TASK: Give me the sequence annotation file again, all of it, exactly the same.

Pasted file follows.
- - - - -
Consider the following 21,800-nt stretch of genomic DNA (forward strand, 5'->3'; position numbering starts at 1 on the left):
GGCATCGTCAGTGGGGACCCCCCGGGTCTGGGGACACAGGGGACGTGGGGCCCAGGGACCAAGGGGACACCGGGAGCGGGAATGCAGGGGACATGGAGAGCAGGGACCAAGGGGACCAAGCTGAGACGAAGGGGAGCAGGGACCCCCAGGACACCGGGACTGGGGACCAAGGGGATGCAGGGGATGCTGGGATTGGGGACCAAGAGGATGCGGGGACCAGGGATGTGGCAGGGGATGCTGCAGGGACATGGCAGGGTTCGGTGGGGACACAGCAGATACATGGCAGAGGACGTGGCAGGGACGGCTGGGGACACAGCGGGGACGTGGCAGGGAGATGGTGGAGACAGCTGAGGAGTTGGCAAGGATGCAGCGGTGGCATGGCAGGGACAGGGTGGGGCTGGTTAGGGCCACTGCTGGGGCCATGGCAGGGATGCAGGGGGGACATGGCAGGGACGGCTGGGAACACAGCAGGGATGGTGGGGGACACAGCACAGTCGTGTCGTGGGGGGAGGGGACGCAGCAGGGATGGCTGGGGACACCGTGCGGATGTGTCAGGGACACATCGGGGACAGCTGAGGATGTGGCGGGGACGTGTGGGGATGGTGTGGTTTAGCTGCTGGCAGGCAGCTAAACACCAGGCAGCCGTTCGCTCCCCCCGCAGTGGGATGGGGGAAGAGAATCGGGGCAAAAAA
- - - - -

Consider the following 21,800-nt stretch of genomic DNA (forward strand, 5'->3'; position numbering starts at 1 on the left):
GGCATCGTCAGTGGGGACCCCCCGGGTCTGGGGACACAGGGGACGTGGGGCCCAGGGACCAAGGGGACACCGGGAGCGGGAATGCAGGGGACATGGAGAGCAGGGACCAAGGGGACCAAGCTGAGACGAAGGGGAGCAGGGACCCCCAGGACACCGGGACTGGGGACCAAGGGGATGCAGGGGATGCTGGGATTGGGGACCAAGAGGATGCGGGGACCAGGGATGTGGCAGGGGATGCTGCAGGGACATGGCAGGGTTCGGTGGGGACACAGCAGATACATGGCAGAGGACGTGGCAGGGACGGCTGGGGACACAGCGGGGACGTGGCAGGGAGATGGTGGAGACAGCTGAGGAGTTGGCAAGGATGCAGCGGTGGCATGGCAGGGACAGGGTGGGGCTGGTTAGGGCCACTGCTGGGGCCATGGCAGGGATGCAGGGGGGACATGGCAGGGACGGCTGGGAACACAGCAGGGATGGTGGGGGACACAGCACAGTCGTGTCGTGGGGGGAGGGGACGCAGCAGGGATGGCTGGGGACACCGTGCGGATGTGTCAGGGACACATCGGGGACAGCTGAGGATGTGGCGGGGACGTGTGGGGATGGTGTGGTTTAGCTGCTGGCAGGCAGCTAAACACCAGGCAGCCGTTCGCTCCCCCCGCAGTGGGATGGGGGAAGAGAATCGGGGCAAAAAA